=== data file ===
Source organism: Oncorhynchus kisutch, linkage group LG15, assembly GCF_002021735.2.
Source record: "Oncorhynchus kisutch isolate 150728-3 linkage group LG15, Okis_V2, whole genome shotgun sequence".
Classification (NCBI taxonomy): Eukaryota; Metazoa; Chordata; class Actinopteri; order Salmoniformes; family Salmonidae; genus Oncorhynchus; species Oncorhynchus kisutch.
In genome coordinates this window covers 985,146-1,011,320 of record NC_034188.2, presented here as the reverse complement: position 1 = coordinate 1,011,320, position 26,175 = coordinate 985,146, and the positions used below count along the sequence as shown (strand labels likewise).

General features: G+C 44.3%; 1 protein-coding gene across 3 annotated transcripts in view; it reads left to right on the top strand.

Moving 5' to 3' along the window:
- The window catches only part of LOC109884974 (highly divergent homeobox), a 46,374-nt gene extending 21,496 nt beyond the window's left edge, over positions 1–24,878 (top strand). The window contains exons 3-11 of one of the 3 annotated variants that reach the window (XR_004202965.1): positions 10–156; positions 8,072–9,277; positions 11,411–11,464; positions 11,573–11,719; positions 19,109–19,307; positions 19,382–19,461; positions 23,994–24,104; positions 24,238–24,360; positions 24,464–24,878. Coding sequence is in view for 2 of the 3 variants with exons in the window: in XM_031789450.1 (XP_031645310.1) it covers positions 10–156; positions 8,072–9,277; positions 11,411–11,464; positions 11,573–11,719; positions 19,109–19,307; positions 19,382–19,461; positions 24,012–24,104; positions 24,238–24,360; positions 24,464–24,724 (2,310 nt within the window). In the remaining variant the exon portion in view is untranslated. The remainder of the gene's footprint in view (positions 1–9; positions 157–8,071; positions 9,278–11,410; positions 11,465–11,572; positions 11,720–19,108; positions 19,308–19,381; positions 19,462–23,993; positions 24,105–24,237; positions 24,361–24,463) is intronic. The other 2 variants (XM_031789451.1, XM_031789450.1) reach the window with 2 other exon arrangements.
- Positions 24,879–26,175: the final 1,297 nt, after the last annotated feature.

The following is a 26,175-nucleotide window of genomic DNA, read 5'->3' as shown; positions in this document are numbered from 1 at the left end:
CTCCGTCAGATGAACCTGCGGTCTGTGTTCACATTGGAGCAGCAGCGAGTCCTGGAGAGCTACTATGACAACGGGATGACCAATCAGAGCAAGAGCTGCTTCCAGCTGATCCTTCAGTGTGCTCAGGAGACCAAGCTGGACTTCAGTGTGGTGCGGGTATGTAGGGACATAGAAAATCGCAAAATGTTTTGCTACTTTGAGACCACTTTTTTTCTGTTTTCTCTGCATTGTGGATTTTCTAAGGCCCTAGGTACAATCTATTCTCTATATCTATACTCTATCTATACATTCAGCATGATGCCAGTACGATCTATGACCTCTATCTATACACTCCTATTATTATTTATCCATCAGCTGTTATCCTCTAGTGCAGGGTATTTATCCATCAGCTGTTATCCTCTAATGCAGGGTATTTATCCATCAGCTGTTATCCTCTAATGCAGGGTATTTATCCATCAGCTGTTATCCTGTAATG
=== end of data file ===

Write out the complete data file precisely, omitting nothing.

Source organism: Oncorhynchus kisutch, linkage group LG15, assembly GCF_002021735.2.
Source record: "Oncorhynchus kisutch isolate 150728-3 linkage group LG15, Okis_V2, whole genome shotgun sequence".
Classification (NCBI taxonomy): Eukaryota; Metazoa; Chordata; class Actinopteri; order Salmoniformes; family Salmonidae; genus Oncorhynchus; species Oncorhynchus kisutch.
In genome coordinates this window covers 985,146-1,011,320 of record NC_034188.2, presented here as the reverse complement: position 1 = coordinate 1,011,320, position 26,175 = coordinate 985,146, and the positions used below count along the sequence as shown (strand labels likewise).

General features: G+C 44.3%; 1 protein-coding gene across 3 annotated transcripts in view; it reads left to right on the top strand.

Moving 5' to 3' along the window:
- The window catches only part of LOC109884974 (highly divergent homeobox), a 46,374-nt gene extending 21,496 nt beyond the window's left edge, over positions 1–24,878 (top strand). The window contains exons 3-11 of one of the 3 annotated variants that reach the window (XR_004202965.1): positions 10–156; positions 8,072–9,277; positions 11,411–11,464; positions 11,573–11,719; positions 19,109–19,307; positions 19,382–19,461; positions 23,994–24,104; positions 24,238–24,360; positions 24,464–24,878. Coding sequence is in view for 2 of the 3 variants with exons in the window: in XM_031789450.1 (XP_031645310.1) it covers positions 10–156; positions 8,072–9,277; positions 11,411–11,464; positions 11,573–11,719; positions 19,109–19,307; positions 19,382–19,461; positions 24,012–24,104; positions 24,238–24,360; positions 24,464–24,724 (2,310 nt within the window). In the remaining variant the exon portion in view is untranslated. The remainder of the gene's footprint in view (positions 1–9; positions 157–8,071; positions 9,278–11,410; positions 11,465–11,572; positions 11,720–19,108; positions 19,308–19,381; positions 19,462–23,993; positions 24,105–24,237; positions 24,361–24,463) is intronic. The other 2 variants (XM_031789451.1, XM_031789450.1) reach the window with 2 other exon arrangements.
- Positions 24,879–26,175: the final 1,297 nt, after the last annotated feature.

The following is a 26,175-nucleotide window of genomic DNA, read 5'->3' as shown; positions in this document are numbered from 1 at the left end:
CTCCGTCAGATGAACCTGCGGTCTGTGTTCACATTGGAGCAGCAGCGAGTCCTGGAGAGCTACTATGACAACGGGATGACCAATCAGAGCAAGAGCTGCTTCCAGCTGATCCTTCAGTGTGCTCAGGAGACCAAGCTGGACTTCAGTGTGGTGCGGGTATGTAGGGACATAGAAAATCGCAAAATGTTTTGCTACTTTGAGACCACTTTTTTTCTGTTTTCTCTGCATTGTGGATTTTCTAAGGCCCTAGGTACAATCTATTCTCTATATCTATACTCTATCTATACATTCAGCATGATGCCAGTACGATCTATGACCTCTATCTATACACTCCTATTATTATTTATCCATCAGCTGTTATCCTCTAGTGCAGGGTATTTATCCATCAGCTGTTATCCTCTAATGCAGGGTATTTATCCATCAGCTGTTATCCTCTAATGCAGGGTATTTATCCATCAGCTGTTATCCTGTAATG